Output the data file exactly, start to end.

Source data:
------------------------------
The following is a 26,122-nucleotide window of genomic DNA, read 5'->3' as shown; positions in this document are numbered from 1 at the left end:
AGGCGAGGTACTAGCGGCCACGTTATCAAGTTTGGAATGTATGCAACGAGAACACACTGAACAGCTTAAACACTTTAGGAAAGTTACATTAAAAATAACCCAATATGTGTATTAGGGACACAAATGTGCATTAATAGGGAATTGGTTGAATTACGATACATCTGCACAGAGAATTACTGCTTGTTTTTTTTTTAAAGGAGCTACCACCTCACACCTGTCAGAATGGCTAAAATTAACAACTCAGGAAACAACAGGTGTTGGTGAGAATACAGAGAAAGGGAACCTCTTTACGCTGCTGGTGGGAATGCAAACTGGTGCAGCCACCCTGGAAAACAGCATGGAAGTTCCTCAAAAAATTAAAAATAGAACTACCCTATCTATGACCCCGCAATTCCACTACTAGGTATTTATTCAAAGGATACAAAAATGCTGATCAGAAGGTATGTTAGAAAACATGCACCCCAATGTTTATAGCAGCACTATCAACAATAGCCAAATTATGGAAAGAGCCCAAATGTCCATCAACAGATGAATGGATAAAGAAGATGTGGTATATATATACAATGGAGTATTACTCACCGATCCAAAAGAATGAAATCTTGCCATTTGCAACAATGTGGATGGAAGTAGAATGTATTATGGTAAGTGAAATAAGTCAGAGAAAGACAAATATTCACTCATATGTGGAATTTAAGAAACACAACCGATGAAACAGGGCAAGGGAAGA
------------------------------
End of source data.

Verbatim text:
The following is a 26,122-nucleotide window of genomic DNA, read 5'->3' as shown; positions in this document are numbered from 1 at the left end:
AGGCGAGGTACTAGCGGCCACGTTATCAAGTTTGGAATGTATGCAACGAGAACACACTGAACAGCTTAAACACTTTAGGAAAGTTACATTAAAAATAACCCAATATGTGTATTAGGGACACAAATGTGCATTAATAGGGAATTGGTTGAATTACGATACATCTGCACAGAGAATTACTGCTTGTTTTTTTTTTAAAGGAGCTACCACCTCACACCTGTCAGAATGGCTAAAATTAACAACTCAGGAAACAACAGGTGTTGGTGAGAATACAGAGAAAGGGAACCTCTTTACGCTGCTGGTGGGAATGCAAACTGGTGCAGCCACCCTGGAAAACAGCATGGAAGTTCCTCAAAAAATTAAAAATAGAACTACCCTATCTATGACCCCGCAATTCCACTACTAGGTATTTATTCAAAGGATACAAAAATGCTGATCAGAAGGTATGTTAGAAAACATGCACCCCAATGTTTATAGCAGCACTATCAACAATAGCCAAATTATGGAAAGAGCCCAAATGTCCATCAACAGATGAATGGATAAAGAAGATGTGGTATATATATACAATGGAGTATTACTCACCGATCCAAAAGAATGAAATCTTGCCATTTGCAACAATGTGGATGGAAGTAGAATGTATTATGGTAAGTGAAATAAGTCAGAGAAAGACAAATATTCACTCATATGTGGAATTTAAGAAACACAACCGATGAAACAGGGCAAGGGAAGA